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Report: Property Tax Collections Increased Despite Decline in Home Values

From 2007 to 2008, State and Local Property Tax Revenues Increased 4 Percent Nationwide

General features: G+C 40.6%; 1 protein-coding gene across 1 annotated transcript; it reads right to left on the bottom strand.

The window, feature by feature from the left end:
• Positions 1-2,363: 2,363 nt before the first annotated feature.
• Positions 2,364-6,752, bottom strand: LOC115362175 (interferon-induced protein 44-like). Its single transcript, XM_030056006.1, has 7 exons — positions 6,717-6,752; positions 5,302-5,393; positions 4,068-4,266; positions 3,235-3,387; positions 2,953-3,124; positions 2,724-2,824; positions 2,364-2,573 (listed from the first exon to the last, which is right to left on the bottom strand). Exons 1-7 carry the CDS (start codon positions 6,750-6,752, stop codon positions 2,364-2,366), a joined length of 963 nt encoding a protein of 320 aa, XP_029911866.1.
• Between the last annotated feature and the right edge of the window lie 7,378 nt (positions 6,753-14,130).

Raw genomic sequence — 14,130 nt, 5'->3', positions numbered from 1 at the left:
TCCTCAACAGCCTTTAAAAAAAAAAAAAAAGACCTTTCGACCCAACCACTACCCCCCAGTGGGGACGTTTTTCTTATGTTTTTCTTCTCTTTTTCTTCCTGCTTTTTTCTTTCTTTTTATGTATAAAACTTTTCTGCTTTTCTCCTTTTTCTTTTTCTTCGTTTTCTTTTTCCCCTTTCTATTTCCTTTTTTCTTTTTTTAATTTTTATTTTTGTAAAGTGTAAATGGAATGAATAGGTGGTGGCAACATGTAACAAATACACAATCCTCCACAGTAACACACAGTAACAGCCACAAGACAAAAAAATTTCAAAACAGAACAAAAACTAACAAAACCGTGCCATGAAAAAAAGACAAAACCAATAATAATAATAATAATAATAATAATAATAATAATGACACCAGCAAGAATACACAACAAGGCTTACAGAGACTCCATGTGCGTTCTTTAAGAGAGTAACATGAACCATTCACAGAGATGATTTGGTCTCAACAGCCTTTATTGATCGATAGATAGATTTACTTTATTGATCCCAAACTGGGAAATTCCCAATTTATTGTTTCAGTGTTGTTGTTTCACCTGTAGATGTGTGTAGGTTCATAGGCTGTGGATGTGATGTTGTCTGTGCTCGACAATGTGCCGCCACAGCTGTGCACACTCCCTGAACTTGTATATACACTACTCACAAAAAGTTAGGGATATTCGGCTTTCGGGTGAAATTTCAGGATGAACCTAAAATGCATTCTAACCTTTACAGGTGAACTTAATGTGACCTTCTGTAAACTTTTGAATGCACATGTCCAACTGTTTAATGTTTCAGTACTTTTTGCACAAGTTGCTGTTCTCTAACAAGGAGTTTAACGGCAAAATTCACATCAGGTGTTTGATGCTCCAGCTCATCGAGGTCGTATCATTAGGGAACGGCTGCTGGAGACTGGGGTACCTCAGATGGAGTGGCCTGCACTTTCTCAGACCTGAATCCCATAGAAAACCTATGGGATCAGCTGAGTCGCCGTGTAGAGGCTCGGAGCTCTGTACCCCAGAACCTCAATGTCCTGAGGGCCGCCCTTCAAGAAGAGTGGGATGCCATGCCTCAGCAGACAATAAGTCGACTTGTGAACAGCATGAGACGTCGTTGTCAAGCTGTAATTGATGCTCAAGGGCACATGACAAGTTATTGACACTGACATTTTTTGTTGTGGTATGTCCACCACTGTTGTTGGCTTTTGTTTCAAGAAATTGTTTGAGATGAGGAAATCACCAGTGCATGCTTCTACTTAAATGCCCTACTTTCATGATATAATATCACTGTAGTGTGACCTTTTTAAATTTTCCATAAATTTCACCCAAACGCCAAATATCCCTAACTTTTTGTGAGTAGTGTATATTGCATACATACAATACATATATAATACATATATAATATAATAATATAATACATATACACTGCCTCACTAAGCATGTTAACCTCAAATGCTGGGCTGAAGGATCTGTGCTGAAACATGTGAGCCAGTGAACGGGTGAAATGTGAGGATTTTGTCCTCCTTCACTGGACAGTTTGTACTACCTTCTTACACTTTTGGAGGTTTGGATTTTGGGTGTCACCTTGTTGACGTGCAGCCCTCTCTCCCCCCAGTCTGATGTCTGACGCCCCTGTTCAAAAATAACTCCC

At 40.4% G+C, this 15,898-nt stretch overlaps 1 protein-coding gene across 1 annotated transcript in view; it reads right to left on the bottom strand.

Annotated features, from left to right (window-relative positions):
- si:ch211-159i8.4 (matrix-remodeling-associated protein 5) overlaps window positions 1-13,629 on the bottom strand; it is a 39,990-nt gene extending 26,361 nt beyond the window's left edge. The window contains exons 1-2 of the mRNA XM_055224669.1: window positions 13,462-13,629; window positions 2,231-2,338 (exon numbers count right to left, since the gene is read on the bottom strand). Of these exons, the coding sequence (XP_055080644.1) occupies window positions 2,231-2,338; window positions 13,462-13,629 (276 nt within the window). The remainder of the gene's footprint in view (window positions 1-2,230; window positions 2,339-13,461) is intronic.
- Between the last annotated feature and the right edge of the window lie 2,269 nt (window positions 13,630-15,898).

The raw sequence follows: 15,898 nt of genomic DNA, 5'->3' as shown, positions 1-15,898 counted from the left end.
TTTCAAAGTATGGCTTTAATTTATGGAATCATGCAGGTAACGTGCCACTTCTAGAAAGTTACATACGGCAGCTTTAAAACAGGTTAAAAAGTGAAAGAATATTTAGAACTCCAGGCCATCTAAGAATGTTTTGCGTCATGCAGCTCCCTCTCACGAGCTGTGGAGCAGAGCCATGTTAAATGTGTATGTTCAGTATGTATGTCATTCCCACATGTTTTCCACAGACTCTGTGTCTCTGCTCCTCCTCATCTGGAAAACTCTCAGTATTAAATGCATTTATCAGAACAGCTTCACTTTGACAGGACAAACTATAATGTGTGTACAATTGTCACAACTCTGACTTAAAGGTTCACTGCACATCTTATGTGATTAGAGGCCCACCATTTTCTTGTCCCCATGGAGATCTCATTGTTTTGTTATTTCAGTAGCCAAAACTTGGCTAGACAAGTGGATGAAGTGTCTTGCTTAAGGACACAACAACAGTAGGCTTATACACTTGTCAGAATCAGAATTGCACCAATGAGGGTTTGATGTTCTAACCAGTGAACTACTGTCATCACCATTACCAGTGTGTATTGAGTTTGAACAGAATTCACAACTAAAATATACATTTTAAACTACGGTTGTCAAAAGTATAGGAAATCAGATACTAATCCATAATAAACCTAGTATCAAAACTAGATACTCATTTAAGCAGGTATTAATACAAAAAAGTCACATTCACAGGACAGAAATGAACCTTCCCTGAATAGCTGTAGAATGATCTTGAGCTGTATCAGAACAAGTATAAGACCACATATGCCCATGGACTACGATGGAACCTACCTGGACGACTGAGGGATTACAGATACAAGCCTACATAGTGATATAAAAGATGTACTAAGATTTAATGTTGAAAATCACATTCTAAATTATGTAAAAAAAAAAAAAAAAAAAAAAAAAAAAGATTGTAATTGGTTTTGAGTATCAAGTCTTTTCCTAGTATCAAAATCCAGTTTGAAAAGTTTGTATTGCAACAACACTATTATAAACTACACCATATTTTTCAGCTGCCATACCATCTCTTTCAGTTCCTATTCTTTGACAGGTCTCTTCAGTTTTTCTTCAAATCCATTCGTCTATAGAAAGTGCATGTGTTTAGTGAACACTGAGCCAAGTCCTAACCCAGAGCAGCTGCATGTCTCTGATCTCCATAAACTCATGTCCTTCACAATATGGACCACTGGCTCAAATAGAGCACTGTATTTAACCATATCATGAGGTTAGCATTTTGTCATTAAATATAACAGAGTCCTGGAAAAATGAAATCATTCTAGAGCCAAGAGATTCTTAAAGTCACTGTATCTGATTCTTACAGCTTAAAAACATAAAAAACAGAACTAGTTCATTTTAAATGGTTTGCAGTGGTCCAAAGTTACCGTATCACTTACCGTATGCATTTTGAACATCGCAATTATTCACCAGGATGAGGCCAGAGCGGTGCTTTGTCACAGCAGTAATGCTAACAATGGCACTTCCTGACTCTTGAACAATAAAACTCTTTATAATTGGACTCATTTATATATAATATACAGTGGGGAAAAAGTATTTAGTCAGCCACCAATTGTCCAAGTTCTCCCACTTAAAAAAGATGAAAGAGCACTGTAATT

Washington, DC, August 31, 2010 – Despite a nationwide decline in home values, state and local property tax collections increased by more than 4 percent across the country from fiscal year 2007 to fiscal year 2008, according to a new Tax Foundation report based on recently released Census data. In three states – Florida, Indiana and New Mexico – property tax revenues rose more than 10 percent. Four states – Michigan, South Carolina, Texas and Vermont – saw lower property tax collections in FY 2008 (July 1, 2007 through June 30, 2008). “Home values dropped by almost 16 percent from 2007 to 2008, yet property owners in most states paid more in 2008 than they had the year before,” said Tax Foundation Staff Economist Kail Padgitt, Ph.D., who co-authored the report. “There are two explanations for this: First, administratively, it’s relatively easy for localities to raise property tax rates to compensate for declining property values. Secondly, lagged or incorrect property assessments meant revenues continued to increase despite a drop in market value.” Tax Foundation Fiscal Fact, No. 243, “Property Tax Revenue Increased As Property Values Fell,” is co-authored by Tax Foundation Adjunct Scholar Aaron Merchak and is available online at http://www.taxfoundation.org/publications/show/26667.html. Nationwide, state and local property tax revenues increased by 4.2% from FY 2007 to FY 2008, from $1,298 in property tax collections per capita to $1,352. The states that experienced the largest increases in state and local property tax collections from FY 2007 to FY 2008 are Florida (11.7%), Indiana (11.6%), New Mexico (10.2%), Hawaii (9.7%), Nevada (9.2%), Alabama (9.1%), West Virginia (8.7%), Oklahoma (8.4%), Minnesota (7.6%) and California (7.6%). State and local property tax revenue dropped from FY 2007 to FY 2008 by 4.9% in Vermont, 3.8% in Texas, 2.4% in Michigan and 1.7% in South Carolina. The states that saw the lowest increases in property tax collections include Maryland (0.6%), Ohio (1.8%), Tennessee (2.0%), New York (2.3%), Iowa (2.4%), Alaska (2.4%) and Connecticut (2.9%). “When data for fiscal year 2009 are published, we can expect to see that state and local governments continued to raise property tax rates to make up for lost sales and income tax revenue during the recession, as well as lost property tax revenue from home foreclosures,” Padgitt said. The Tax Foundation is a nonpartisan, nonprofit organization that has monitored fiscal policy at the federal, state and local levels since 1937.

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